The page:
You are finally ready to build your dream nest. Flipping through hundreds of pintrest images of vintage brick and raw concrete, your wildest expectations are met by your architect's renderings. You are on a high. Just a little delay at the council and your plans are approved. Meanwhile, your builder, sharing your enthusiasm, has already dug some trenches and the engineer is on his way to test the soil. And now? Is this your sudden descent to the land of building issues?
Let's hope your ground is firm - standard foundations would then suffice. If not, your engineer will probably specify over 2m deep trenches refilled with reconstituted soil before foundations are cast.
This is soil mixed with cement compacted back into ground in thin strips - like some layered chocolate cake. You may even need a raft foundation- a structural grid whereupon the house is built, kind of floating on the ground.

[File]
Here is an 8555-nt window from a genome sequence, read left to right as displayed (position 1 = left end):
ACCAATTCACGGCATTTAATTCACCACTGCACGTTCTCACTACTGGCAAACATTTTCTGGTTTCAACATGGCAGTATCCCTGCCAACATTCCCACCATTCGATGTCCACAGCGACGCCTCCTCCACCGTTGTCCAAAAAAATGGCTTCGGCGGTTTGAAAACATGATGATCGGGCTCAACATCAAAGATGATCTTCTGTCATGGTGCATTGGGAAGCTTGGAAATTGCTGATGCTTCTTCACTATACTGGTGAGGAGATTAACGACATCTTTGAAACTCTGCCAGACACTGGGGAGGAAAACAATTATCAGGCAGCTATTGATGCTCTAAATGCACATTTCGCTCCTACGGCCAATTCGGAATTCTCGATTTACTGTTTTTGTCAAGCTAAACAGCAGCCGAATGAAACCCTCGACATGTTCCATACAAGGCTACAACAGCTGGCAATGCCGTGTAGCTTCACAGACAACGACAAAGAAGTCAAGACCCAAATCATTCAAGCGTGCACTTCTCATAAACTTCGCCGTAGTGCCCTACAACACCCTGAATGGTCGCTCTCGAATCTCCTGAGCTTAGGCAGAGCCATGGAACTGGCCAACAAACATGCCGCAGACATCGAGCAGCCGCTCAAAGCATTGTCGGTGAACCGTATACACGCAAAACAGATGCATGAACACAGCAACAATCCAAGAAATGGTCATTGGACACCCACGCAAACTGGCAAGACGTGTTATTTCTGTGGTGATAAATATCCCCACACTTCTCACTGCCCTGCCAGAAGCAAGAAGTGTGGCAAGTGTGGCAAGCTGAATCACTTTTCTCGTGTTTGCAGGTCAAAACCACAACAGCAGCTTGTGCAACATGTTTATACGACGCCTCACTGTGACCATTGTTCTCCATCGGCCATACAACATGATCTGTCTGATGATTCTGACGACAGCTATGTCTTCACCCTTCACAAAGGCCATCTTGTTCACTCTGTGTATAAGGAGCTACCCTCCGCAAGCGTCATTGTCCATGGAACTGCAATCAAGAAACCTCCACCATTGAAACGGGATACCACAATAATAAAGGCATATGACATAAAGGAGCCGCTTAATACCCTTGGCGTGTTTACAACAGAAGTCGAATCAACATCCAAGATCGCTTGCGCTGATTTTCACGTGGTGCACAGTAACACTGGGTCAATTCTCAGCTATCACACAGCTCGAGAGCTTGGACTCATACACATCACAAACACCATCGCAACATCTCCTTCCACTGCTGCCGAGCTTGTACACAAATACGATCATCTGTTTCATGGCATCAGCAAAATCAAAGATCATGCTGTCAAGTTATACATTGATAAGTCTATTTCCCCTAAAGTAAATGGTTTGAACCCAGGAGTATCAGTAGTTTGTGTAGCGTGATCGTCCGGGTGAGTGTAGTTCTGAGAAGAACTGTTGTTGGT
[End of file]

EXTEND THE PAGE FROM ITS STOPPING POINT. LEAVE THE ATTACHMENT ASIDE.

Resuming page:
Where do you stand economically? In your bill of quantities, foundations are a provisional item, subject to final specification by your engineer. Unlike brickwork, windows, ceilings, doors etc. these items would not have been detailed by your architect. Contractors, more than often, only provide for standard foundations. Other provisional items include tiles, kitchen, door handles etc. where cost is subject to final selection.
If you are working on a tight budget, appoint your structural engineer to test the soil and specify foundations prior to going out to tender. Perhaps ask for details on the lesser surprising structures too like suspended slabs, steelwork , beams and columns. Meet your architect at the building showrooms to get advice and idea of costs. The more detail you provide your builder with, the closer the bill will be to the truth.